Congress owes the American people a war debate
The United States has been waging a so-called “War on Terror” in the Middle East for 16 years. We’ve lost thousands of service members in these conflicts. We’ve spent trillions of dollars. And it’s clear that despite our best efforts—and the valor of our men and women in uniform—there is no viable military solution to these wars.
While our progress has stalled, our military footprint has expanded—dramatically. Sixteen years after the “war on terrorism” began, we are locked in deadly quagmires in Afghanistan and Iraq, creeping toward all-out war in Syria, and assisting in military conflicts in Yemen, Libya and Somalia. And as the tragic ambush in Niger showed us, Congress has been left in the dark about many of our operations.
This is not what our Founding Fathers intended. The Constitution is clear: Congress, not the president, has the power to declare war. Yet Congress has abdicated this responsibility for more than a decade. In the days following the 9/11 attacks, Congress passed into law a 60-word sentence that set the stage for perpetual war. This 2001 Authorization for Use of Military Force (AUMF) contains no time limits, no geographic constraints, and no exit strategy. It has effectively become a blank check for any president, at any time, to wage war without congressional consent or oversight.
According to the Congressional Research Service, the 2001 AUMF has been cited as statutory authority for unclassified military or related actions at least 41 times in 18 countries. Both President George W. Bush and President Obama used it, and now President Trump is following the same path.
The 2001 AUMF has served the interests of both Congress and the executive branch. In abdicating their war authority, members of Congress have avoided taking tough votes or unpopular positions on our conflicts abroad. Meanwhile, the White House has used this convenient tool to boost presidential power over military action. Who loses out? The American people and our troops, who are asked to spend blood and treasure but are denied a basic debate and vote, through their elected representatives, on these ever-expanding wars.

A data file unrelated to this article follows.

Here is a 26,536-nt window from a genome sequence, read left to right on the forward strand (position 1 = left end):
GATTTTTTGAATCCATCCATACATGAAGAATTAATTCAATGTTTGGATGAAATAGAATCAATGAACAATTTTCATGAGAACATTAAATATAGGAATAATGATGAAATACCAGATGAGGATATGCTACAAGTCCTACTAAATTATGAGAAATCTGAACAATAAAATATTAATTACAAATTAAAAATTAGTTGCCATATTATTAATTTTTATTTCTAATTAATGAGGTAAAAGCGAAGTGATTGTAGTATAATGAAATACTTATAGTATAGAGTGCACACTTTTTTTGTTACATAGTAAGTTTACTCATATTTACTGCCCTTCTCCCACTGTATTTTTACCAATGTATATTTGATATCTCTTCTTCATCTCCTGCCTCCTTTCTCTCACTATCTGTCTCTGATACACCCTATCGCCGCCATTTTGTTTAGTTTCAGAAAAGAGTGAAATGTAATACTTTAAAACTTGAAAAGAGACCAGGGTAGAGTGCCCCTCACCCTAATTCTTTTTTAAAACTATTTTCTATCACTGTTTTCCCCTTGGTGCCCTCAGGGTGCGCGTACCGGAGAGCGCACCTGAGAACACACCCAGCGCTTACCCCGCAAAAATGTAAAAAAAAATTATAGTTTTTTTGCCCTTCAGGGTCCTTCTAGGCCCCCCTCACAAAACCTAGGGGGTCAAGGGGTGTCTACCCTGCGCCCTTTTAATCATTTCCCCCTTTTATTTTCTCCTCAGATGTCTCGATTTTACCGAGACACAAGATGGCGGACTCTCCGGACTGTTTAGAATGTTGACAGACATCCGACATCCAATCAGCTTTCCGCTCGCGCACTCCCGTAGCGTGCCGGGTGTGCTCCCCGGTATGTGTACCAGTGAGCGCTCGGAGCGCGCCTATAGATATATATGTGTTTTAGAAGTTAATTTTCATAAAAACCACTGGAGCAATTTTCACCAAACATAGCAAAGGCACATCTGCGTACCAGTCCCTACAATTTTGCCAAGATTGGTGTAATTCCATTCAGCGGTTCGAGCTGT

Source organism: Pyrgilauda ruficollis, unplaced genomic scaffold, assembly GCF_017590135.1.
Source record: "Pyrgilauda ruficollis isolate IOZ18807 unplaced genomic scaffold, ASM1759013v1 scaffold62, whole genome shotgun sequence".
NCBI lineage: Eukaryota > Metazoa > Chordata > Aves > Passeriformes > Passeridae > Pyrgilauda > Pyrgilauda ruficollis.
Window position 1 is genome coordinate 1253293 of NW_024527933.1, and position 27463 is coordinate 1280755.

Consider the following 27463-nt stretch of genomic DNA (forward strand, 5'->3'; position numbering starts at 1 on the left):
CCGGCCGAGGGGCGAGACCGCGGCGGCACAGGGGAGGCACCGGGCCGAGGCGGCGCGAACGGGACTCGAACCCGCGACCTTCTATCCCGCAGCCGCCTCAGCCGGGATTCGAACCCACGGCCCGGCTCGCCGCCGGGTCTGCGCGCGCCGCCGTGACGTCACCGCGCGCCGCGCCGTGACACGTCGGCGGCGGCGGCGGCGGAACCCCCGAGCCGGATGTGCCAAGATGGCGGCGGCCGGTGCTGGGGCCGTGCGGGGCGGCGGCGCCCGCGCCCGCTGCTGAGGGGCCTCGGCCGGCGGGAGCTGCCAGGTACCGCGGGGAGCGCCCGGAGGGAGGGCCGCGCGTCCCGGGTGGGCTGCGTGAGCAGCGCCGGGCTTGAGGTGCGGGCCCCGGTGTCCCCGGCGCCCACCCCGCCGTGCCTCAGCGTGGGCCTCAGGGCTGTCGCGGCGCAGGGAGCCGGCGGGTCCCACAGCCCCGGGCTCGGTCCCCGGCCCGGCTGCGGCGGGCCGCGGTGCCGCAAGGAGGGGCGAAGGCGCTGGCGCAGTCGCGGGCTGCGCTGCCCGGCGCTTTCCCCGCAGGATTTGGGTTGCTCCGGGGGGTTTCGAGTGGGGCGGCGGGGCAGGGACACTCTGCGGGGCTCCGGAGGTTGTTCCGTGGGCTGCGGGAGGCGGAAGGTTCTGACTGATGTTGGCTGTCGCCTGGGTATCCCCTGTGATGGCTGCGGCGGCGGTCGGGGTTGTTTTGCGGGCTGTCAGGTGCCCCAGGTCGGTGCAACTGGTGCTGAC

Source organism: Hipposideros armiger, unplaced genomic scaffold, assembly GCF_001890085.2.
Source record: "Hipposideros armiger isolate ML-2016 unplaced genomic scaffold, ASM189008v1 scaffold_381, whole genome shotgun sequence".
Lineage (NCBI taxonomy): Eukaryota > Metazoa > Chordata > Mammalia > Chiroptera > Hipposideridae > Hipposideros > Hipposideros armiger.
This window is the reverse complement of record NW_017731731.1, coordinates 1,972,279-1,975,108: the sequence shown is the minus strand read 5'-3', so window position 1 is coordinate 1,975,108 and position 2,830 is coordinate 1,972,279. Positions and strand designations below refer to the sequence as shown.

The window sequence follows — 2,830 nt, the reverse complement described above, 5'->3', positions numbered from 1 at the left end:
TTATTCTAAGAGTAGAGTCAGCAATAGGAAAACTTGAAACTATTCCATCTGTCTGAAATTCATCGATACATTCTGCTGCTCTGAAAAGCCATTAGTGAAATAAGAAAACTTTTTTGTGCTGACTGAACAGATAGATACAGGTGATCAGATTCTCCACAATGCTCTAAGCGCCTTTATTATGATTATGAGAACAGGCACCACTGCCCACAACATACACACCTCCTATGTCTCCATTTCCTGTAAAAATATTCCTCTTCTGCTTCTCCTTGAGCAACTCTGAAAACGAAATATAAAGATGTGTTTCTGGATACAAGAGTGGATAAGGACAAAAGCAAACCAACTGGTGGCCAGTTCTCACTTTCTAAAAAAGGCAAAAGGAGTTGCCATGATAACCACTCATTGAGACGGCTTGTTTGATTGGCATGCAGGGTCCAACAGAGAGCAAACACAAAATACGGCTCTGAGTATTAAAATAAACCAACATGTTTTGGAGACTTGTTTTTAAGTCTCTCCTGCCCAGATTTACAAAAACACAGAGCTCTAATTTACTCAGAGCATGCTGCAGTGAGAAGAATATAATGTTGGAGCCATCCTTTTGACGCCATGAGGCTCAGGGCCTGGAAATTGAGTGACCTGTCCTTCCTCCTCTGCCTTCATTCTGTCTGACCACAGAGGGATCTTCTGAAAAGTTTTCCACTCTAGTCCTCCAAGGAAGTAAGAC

We represent different parties. But we are united in our commitment to reclaiming congressional war powers, restoring serious deliberation around our military engagements, and finding a way out of perpetual warfare. This isn’t a partisan issue—it’s a question of fulfilling our constitutional obligations.
Congress can start by repealing the 2001 AUMF and holding a vigorous debate and vote on a new authorization that reflects current realities. While we don’t know the precise form a new AUMF may take, Congress should learn from its mistakes and advance a defined authorization that includes both temporal and spatial limits.
There is no victory with endless war. And Congress has failed the American people by accepting this state of affairs, ceding its ownership and oversight of military action in the process. Congress must go back to the drawing board and reassert itself before any more lives are lost to these undefined conflicts. Especially in war, the will of the American people, not the whims of any president, must prevail.
Lee represents California’s 13th District and is a member of the Congressional Progressive Caucus. Amash represents Michigan’s 3rd District and is chairman of the House Liberty Caucus.
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